78ss is not a value 3bet, because it’s 8 high. If a good player 3bets 78ss 100bb deep he is doing it as a bluff and folding to 4bet. Much of the time you won’t even want to 3bet a hand as nice as 78s, given that a flat-call may be profitable. When fish 3bet 78ss however, they are doing it for “value”. It doesn’t make sense in their mind to then fold to a 4bet without seeing a flop.

    Overallpokerimage it equates to a reduction in fold-equity with your 4bets. This is usually a pretty good reason to not 4bet bluff vs merged 3betters. Some merged 3betters will fold very often to 4bets, in which case you can still take trash hands and bluff. A lot of merged 3betters will just not be folding anywhere near enough for it to be profitable.

    The value of 4betting for thin value then goes up. While 4betting a hand like AJo is often terrible vs a polarised 3better, 4betting a hand like AJ against a player who is going to continue with hands like QJss or 78ss or QKo is going to be fine.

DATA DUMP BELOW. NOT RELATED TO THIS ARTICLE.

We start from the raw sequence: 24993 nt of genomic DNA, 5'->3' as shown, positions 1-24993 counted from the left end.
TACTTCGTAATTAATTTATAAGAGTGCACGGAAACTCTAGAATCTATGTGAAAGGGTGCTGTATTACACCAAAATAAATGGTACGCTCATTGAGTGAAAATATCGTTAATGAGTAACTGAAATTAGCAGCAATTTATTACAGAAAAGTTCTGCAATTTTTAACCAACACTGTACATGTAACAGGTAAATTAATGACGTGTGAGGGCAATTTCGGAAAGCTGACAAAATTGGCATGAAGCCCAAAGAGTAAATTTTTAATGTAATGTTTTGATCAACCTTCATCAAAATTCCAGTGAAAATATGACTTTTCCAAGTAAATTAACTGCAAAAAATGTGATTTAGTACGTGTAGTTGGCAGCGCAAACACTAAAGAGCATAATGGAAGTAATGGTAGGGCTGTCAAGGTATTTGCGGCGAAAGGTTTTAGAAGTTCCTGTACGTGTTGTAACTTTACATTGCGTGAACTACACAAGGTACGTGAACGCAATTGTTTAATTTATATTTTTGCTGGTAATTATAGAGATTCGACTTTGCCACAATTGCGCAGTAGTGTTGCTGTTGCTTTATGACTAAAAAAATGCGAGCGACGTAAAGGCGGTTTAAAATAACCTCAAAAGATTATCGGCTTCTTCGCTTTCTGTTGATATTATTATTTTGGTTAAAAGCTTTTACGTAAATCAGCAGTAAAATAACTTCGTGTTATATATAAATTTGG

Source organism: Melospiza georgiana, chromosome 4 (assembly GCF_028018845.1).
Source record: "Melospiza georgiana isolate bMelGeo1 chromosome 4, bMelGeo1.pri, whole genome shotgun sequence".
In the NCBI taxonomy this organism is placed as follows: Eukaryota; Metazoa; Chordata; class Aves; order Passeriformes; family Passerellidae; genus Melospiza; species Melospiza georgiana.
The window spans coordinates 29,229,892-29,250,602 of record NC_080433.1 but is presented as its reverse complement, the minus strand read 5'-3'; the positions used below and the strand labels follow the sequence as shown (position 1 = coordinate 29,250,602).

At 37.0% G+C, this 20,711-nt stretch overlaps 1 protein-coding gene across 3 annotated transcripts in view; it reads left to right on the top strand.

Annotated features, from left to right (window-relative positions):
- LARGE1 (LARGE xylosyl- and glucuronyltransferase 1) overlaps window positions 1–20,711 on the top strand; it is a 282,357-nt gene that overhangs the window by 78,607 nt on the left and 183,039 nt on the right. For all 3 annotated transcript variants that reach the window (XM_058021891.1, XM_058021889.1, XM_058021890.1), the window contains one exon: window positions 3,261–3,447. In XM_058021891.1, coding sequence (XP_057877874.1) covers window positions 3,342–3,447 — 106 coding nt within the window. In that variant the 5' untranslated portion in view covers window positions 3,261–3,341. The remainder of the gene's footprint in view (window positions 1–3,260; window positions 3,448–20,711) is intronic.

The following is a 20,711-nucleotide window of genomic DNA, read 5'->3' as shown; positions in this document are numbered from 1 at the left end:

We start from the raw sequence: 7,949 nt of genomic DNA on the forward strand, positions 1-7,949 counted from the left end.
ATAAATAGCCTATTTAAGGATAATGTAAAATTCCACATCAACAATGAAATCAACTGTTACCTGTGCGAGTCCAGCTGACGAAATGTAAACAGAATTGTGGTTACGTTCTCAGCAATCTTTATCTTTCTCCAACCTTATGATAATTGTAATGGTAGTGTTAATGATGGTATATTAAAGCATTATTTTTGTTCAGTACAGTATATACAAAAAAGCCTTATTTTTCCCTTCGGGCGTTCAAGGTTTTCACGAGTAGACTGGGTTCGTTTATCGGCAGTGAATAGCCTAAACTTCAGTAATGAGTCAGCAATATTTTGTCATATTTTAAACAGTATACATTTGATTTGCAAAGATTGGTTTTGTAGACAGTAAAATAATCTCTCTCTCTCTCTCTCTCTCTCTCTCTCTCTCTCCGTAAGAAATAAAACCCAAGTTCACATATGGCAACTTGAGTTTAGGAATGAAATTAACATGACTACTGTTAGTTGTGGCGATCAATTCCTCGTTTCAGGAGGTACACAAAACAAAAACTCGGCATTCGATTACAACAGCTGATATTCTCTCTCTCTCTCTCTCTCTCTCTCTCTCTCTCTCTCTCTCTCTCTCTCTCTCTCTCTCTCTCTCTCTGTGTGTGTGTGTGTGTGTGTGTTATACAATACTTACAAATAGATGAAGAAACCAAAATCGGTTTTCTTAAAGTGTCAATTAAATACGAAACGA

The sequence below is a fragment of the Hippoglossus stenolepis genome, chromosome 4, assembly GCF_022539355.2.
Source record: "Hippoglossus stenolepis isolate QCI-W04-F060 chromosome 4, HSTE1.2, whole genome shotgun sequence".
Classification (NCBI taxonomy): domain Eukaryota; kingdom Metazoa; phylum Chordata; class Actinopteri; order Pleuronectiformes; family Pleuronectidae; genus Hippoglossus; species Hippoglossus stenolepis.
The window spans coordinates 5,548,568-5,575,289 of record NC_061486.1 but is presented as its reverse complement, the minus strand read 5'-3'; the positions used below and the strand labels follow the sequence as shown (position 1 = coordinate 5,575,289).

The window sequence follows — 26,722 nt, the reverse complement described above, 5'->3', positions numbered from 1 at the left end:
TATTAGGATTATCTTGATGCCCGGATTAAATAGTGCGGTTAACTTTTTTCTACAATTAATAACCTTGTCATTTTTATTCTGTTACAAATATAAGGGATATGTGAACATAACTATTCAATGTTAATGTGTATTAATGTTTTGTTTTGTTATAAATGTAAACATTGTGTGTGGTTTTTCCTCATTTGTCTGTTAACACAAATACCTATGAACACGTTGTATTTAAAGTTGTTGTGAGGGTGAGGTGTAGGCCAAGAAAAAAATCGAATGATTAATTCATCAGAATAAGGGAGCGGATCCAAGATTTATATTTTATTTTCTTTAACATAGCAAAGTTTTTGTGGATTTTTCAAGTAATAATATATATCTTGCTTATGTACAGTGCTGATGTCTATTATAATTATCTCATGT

In other words you want to merge your 4bet range vs merged 3betters with a low Ft4bet!

    There are several reasons you might choose to flat against a merged 3better:

    1) You want to capitalise on your postflop edge by playing in a 3bet pot rather than a 4bet pot. (The lower the stack to pot ratio, the less your skill-edge is relevant). You may be able to maximise your postflop fold-equity this way also.

    2) You have a hand that is not technically a value hand i.e 78ss, 44 and you want to call as a result of your postflop steal equity combined with your potential to hit (ie preflop float). Normally you could 4bet bluff with these hands, but against someone with a low fold to 4bet it’d be a bad idea. Flatting/folding would be a better option.